As your sighting skill improves, you start see more and more, to the extent of being able to tell their exact movement and feeding actions. Do not cast yet. The next step is to identify your target.

As far as breams go, those cruising near the surface are not in a feeding mode so best be ignored, or you run a risk of spooking the sunbather which spooks all the other member of the school. Look for those patrolling the shallow bottom, moving zig zag with their heads tilting down. They are the ones feeding therefore worth targetting at.
No doubt, big blue sky presents the best sighting opportunities but not all days are like that. One should be prepared for those all too frequent less than perfect days.

A very easy thing is to look for and remember the stretch where even, light coloured floor spreads. Those places are easier to sight even under low light. And focus your attention to the shallowest part of the water as you can collect other sources of information such as finning and tailing. Those fish that venture into the shallow have reasons to do so - to feed. Very often, such focused approach does pay up its dividends.

Importance of the sighting ability can never be exaggerated. Anglers who can see fish not only catch multiple more fish than those who cannot, but it also gives that deep sense of satisfaction as you see every step of the game for yourself.

It is often said and I do agree with it - sighting ability is not a talent for the special few. And it is not directly linked with your eye's vision. What makes difference is a pair of good polaroid glasses, few simple knowledge, and of course plenty of training.

Taking a position so you have the sun on your back is something anyone can do. Naturally the sun travels on the set route and an angler should adjust his fishing direction accordingly - so long as other elements allow you.
So I tried a clear intermediate line and it solved above two issues. But because it is an intermediate line it sinks albeit slowly, and it sinks not just the tip but from the butt - making mending and speedy recast difficult.

After trials and errors, I settled most happily with a clear tip line - a rod length of clear intermediate section on the tip of a coloured floater butt section. On its end I tie uluorocarbon 28, 15, 7lb in that order making a 9ft leader & tippet. And these two rod length of clear sections are all I present in front of the fish, keeping the coloured line away from their scope.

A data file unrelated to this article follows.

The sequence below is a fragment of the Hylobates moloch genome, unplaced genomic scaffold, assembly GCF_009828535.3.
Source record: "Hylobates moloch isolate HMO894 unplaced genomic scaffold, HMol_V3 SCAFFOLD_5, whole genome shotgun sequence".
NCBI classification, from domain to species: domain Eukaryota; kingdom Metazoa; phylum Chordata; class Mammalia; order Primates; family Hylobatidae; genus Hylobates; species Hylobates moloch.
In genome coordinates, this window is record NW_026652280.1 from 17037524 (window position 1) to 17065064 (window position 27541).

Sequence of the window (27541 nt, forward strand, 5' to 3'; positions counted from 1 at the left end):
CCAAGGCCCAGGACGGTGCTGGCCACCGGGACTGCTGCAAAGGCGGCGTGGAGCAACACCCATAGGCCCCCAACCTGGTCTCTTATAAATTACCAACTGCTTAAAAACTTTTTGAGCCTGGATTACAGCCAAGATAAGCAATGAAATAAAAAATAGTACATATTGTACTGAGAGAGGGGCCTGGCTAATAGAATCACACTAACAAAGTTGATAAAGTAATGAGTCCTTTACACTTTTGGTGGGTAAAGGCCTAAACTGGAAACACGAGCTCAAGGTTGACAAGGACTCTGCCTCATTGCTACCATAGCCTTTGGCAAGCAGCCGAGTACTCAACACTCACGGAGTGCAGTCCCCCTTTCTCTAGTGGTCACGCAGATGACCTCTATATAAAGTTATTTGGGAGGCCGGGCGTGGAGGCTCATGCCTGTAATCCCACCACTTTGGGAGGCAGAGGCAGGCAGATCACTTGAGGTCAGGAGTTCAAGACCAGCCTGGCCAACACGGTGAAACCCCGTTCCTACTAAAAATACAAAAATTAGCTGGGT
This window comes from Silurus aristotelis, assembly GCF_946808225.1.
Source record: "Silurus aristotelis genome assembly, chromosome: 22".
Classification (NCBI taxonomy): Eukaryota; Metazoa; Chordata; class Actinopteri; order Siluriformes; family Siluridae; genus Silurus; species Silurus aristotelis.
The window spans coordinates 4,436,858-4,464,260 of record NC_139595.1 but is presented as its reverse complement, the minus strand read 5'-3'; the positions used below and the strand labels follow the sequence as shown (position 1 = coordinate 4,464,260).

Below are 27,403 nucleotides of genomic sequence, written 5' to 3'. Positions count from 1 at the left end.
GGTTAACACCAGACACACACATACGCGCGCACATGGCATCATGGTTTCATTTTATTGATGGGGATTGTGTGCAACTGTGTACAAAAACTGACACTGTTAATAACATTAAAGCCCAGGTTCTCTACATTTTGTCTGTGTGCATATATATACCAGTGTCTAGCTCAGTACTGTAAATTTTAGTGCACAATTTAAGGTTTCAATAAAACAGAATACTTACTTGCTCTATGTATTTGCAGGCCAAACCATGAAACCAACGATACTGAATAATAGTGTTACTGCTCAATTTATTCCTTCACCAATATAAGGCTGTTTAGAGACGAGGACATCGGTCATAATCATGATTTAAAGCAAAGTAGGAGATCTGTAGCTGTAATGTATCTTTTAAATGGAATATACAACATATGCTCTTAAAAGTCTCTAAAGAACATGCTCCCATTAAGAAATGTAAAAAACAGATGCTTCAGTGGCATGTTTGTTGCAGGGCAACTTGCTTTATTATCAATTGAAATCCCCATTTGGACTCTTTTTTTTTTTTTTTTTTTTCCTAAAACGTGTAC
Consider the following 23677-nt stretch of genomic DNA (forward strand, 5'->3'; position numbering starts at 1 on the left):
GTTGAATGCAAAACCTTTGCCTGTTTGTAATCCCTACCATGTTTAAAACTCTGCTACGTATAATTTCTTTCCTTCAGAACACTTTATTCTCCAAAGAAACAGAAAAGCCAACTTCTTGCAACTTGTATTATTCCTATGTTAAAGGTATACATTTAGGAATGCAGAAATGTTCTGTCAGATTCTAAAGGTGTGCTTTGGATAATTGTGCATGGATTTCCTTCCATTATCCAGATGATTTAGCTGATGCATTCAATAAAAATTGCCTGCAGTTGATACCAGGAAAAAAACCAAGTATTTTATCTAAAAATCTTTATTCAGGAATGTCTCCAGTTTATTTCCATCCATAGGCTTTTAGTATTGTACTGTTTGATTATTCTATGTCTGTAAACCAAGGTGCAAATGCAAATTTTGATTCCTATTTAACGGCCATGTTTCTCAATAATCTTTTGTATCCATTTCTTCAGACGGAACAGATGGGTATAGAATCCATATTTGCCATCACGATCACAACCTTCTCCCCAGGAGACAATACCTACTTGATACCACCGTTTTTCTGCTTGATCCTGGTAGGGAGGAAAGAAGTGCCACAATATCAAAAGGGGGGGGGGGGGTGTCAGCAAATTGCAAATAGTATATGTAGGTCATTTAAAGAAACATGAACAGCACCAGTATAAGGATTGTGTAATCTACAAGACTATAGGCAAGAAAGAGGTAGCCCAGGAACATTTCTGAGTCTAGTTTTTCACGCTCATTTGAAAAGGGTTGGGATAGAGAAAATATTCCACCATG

The path of the fly is an important factor too. Feeding breams tend to have limited scope and either they don't notice your fly outside his vision, or remain utterly indifferent. The challenge is to position your fly within their small scope say 2 meters square in front of them, and do so without spooking them away.

Any fish gets spooked when it sees something approaches. And they hate something to approach from their back. The movement indicated in red arrow in Fig. 3 are what you should avoid.

A favourable paths of the fly are those shown by green arrows in Fig. 4. You want to let the bream to notice the fly, and as soon as the fish comes for a look, the fly should move away to flee. That fleeing movement is what fires up Bream's predatory instinct.
Hooking them up

Once they lock onto their prey, they start chasing it with persistence. As the fly flees 3cm, they close in 3cm. You pull the fly by 5cm and sure enough they dash 5cm. They would repeat this nibbling the fly, gradually agitated and with bigger body movement. The taut line would impart the impact of the bream chewing the fly but never lift up the rod yet - 9 out of 10, your fly would end up flying to your back and the game is over. Speed up the retrieve as the bream becomes excited, slow down the retrieve if the bream loses interest or pretends as if. The art of teasing is the name of the game.

Tease by 3cm first, then increase it to 5cm and 10cms. Be prepared to continue this for 3 to 5 meters. When you see the bream's feeding instinct has gotten the better of him, strip some 30cms to snatch the fly away from his sight and stop. Bream will panic, worried if he's lost his meal, and the moment when he finds it again, he will dash and nail it. Pull the line slowly all the way to your back, and he is on.